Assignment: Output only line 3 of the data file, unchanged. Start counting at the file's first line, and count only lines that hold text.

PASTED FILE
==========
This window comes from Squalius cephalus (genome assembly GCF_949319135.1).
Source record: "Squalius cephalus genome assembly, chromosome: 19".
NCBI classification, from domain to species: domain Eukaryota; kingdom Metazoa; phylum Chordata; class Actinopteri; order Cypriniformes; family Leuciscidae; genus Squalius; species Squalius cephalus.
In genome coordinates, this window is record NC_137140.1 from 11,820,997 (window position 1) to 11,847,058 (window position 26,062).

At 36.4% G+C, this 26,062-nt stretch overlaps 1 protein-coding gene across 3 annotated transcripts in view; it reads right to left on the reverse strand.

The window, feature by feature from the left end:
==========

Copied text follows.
NCBI classification, from domain to species: domain Eukaryota; kingdom Metazoa; phylum Chordata; class Actinopteri; order Cypriniformes; family Leuciscidae; genus Squalius; species Squalius cephalus.